Calls for reform of abortion laws following conviction of woman in Northern Ireland

The Abortion Rights Campaign says the woman "was convicted for being too poor to travel to England "

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General view of Belfast Crown Court. Image: Niall Carson / PA Wire/Press Association Images

The Abortion Rights Campaign want an immediate reform of abortion laws in Ireland and the North, after a young woman who bought drugs online to miscarry was given a suspended prison sentence.

The ARC say had the woman - who was 19 at the time of termination - lived in any other jurisdiction in the UK she would have been able to legally access abortion services on the NHS.

The woman had not been able to raise enough money to travel from Belfast to England for a termination.

Following advice from a clinic in England, she bought two types of drugs online, took them and then miscarried in July of 2014.

Judge David McFarland said the clinic's advice "without knowledge of her background and details was perhaps inappropriate", The Belfast Telegraph reports.

Speaking to Newstalk Breakfast, Henry McDonald from The Guardian says the defence argued that the woman at the center of this case felt extremely vulnerable.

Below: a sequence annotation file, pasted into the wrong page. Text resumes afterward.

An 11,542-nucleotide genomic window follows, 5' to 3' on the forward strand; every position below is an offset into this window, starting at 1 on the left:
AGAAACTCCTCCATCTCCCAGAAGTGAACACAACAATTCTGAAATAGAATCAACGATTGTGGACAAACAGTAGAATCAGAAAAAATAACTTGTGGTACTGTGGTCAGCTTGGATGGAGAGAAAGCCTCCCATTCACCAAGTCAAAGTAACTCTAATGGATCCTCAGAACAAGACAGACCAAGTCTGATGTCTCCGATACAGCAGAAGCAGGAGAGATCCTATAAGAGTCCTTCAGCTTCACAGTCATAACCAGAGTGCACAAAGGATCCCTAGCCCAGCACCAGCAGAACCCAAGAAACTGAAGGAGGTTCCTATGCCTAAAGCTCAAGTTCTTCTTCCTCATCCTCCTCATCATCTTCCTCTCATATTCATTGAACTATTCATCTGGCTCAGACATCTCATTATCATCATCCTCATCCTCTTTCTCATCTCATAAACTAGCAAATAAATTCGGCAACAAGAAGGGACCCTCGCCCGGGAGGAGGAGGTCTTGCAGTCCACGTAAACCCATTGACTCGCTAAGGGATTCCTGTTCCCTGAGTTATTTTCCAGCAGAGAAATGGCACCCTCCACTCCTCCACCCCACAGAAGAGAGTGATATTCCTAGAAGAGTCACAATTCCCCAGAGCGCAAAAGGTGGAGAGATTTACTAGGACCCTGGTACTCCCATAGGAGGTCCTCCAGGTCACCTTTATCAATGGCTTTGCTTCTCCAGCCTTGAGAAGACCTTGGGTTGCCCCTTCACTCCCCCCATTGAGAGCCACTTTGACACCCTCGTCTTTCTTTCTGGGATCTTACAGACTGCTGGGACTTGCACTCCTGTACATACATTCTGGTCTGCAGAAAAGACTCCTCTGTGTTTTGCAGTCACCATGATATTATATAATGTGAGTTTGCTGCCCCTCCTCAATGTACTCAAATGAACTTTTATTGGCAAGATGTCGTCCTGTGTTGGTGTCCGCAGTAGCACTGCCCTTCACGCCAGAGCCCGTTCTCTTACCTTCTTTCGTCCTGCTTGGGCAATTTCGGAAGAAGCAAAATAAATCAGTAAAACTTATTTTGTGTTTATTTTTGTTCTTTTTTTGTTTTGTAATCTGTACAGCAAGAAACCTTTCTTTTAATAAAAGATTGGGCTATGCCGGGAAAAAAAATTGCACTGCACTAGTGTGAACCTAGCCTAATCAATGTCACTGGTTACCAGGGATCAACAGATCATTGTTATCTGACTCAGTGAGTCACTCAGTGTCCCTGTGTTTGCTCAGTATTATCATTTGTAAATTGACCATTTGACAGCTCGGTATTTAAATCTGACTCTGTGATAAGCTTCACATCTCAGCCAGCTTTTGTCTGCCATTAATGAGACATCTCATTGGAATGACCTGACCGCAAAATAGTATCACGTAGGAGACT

"[They said] she couldn't afford to travel to England, and felt alone and isolated amid strangers in a house in Belfast," he explained.

ARC spokesperson Linda Kavanagh said the woman was convicted for being too poor to travel to England.

“This woman trusted the people she lived with enough to tell them about her situation, and they contacted the police. Is it any wonder that women are terrified of telling people about their abortion experiences?" Ms Kavanagh said.

"Prosecution such as this one will not result in fewer abortions, they will just increase the fear and stigma attached to what is a medical procedure, chosen by thousands of women on this island every year. Cases like this make it more likely for women to have their illegal abortions alone, and will mean they are less likely to get in touch with medical professionals on those rare occasions when things do go wrong for fear of prosecution," she added.

The ARC says it is taking part in the Amnesty International 'Not A Criminal' protests outside Leinster House this week, calling for the decriminalisation of abortion in Ireland and Northern Ireland.